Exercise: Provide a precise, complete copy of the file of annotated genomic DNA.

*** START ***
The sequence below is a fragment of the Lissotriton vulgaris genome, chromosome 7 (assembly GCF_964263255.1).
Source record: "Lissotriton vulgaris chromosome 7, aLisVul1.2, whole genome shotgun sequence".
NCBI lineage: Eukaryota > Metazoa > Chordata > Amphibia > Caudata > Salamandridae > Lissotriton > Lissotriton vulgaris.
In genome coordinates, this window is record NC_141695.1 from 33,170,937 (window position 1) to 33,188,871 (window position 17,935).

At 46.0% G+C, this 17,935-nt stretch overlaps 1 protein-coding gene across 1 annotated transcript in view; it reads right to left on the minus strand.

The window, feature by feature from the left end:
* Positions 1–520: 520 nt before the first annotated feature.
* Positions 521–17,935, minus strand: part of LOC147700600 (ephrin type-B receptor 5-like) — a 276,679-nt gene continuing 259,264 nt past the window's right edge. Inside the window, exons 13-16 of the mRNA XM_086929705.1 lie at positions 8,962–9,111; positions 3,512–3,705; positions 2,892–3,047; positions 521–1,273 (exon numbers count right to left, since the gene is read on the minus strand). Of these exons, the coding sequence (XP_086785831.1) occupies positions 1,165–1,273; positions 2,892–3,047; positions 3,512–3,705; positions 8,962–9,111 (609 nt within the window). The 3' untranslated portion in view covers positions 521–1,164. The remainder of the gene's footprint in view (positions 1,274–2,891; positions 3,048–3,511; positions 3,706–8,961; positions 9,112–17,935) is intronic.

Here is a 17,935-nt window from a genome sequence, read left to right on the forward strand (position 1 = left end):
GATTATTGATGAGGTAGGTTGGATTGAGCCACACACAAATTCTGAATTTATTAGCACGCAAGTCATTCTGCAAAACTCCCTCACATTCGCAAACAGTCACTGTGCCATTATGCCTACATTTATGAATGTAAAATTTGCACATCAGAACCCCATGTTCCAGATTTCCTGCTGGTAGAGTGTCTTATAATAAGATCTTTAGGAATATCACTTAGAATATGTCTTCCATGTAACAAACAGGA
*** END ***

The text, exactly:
The sequence below is a fragment of the Lissotriton vulgaris genome, chromosome 7 (assembly GCF_964263255.1).
Source record: "Lissotriton vulgaris chromosome 7, aLisVul1.2, whole genome shotgun sequence".
NCBI lineage: Eukaryota > Metazoa > Chordata > Amphibia > Caudata > Salamandridae > Lissotriton > Lissotriton vulgaris.
In genome coordinates, this window is record NC_141695.1 from 33,170,937 (window position 1) to 33,188,871 (window position 17,935).

At 46.0% G+C, this 17,935-nt stretch overlaps 1 protein-coding gene across 1 annotated transcript in view; it reads right to left on the minus strand.

The window, feature by feature from the left end:
* Positions 1–520: 520 nt before the first annotated feature.
* Positions 521–17,935, minus strand: part of LOC147700600 (ephrin type-B receptor 5-like) — a 276,679-nt gene continuing 259,264 nt past the window's right edge. Inside the window, exons 13-16 of the mRNA XM_086929705.1 lie at positions 8,962–9,111; positions 3,512–3,705; positions 2,892–3,047; positions 521–1,273 (exon numbers count right to left, since the gene is read on the minus strand). Of these exons, the coding sequence (XP_086785831.1) occupies positions 1,165–1,273; positions 2,892–3,047; positions 3,512–3,705; positions 8,962–9,111 (609 nt within the window). The 3' untranslated portion in view covers positions 521–1,164. The remainder of the gene's footprint in view (positions 1,274–2,891; positions 3,048–3,511; positions 3,706–8,961; positions 9,112–17,935) is intronic.

Here is a 17,935-nt window from a genome sequence, read left to right on the forward strand (position 1 = left end):
GATTATTGATGAGGTAGGTTGGATTGAGCCACACACAAATTCTGAATTTATTAGCACGCAAGTCATTCTGCAAAACTCCCTCACATTCGCAAACAGTCACTGTGCCATTATGCCTACATTTATGAATGTAAAATTTGCACATCAGAACCCCATGTTCCAGATTTCCTGCTGGTAGAGTGTCTTATAATAAGATCTTTAGGAATATCACTTAGAATATGTCTTCCATGTAACAAACAGGA